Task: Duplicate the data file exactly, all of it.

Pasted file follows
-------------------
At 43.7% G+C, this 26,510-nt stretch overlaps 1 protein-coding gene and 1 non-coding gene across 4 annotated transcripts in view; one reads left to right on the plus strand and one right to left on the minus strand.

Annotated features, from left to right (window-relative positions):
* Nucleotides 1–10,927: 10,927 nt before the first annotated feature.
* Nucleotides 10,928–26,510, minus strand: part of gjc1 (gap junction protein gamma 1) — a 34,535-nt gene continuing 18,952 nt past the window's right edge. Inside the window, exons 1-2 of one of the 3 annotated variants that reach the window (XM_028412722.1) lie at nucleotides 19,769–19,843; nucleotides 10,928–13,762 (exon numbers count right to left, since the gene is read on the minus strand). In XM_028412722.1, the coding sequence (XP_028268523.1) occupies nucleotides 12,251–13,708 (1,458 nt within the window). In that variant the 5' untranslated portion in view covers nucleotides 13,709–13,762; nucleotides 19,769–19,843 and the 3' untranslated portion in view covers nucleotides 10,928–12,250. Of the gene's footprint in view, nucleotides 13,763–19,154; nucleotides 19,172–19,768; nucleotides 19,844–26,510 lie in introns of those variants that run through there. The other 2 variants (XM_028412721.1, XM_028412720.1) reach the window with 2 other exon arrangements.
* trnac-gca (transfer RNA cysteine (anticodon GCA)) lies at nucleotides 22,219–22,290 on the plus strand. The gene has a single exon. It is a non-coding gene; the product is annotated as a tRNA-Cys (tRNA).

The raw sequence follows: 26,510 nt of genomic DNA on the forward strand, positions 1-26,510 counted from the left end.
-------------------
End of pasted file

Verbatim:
At 43.7% G+C, this 26,510-nt stretch overlaps 1 protein-coding gene and 1 non-coding gene across 4 annotated transcripts in view; one reads left to right on the plus strand and one right to left on the minus strand.

Annotated features, from left to right (window-relative positions):
* Nucleotides 1–10,927: 10,927 nt before the first annotated feature.
* Nucleotides 10,928–26,510, minus strand: part of gjc1 (gap junction protein gamma 1) — a 34,535-nt gene continuing 18,952 nt past the window's right edge. Inside the window, exons 1-2 of one of the 3 annotated variants that reach the window (XM_028412722.1) lie at nucleotides 19,769–19,843; nucleotides 10,928–13,762 (exon numbers count right to left, since the gene is read on the minus strand). In XM_028412722.1, the coding sequence (XP_028268523.1) occupies nucleotides 12,251–13,708 (1,458 nt within the window). In that variant the 5' untranslated portion in view covers nucleotides 13,709–13,762; nucleotides 19,769–19,843 and the 3' untranslated portion in view covers nucleotides 10,928–12,250. Of the gene's footprint in view, nucleotides 13,763–19,154; nucleotides 19,172–19,768; nucleotides 19,844–26,510 lie in introns of those variants that run through there. The other 2 variants (XM_028412721.1, XM_028412720.1) reach the window with 2 other exon arrangements.
* trnac-gca (transfer RNA cysteine (anticodon GCA)) lies at nucleotides 22,219–22,290 on the plus strand. The gene has a single exon. It is a non-coding gene; the product is annotated as a tRNA-Cys (tRNA).

The raw sequence follows: 26,510 nt of genomic DNA on the forward strand, positions 1-26,510 counted from the left end.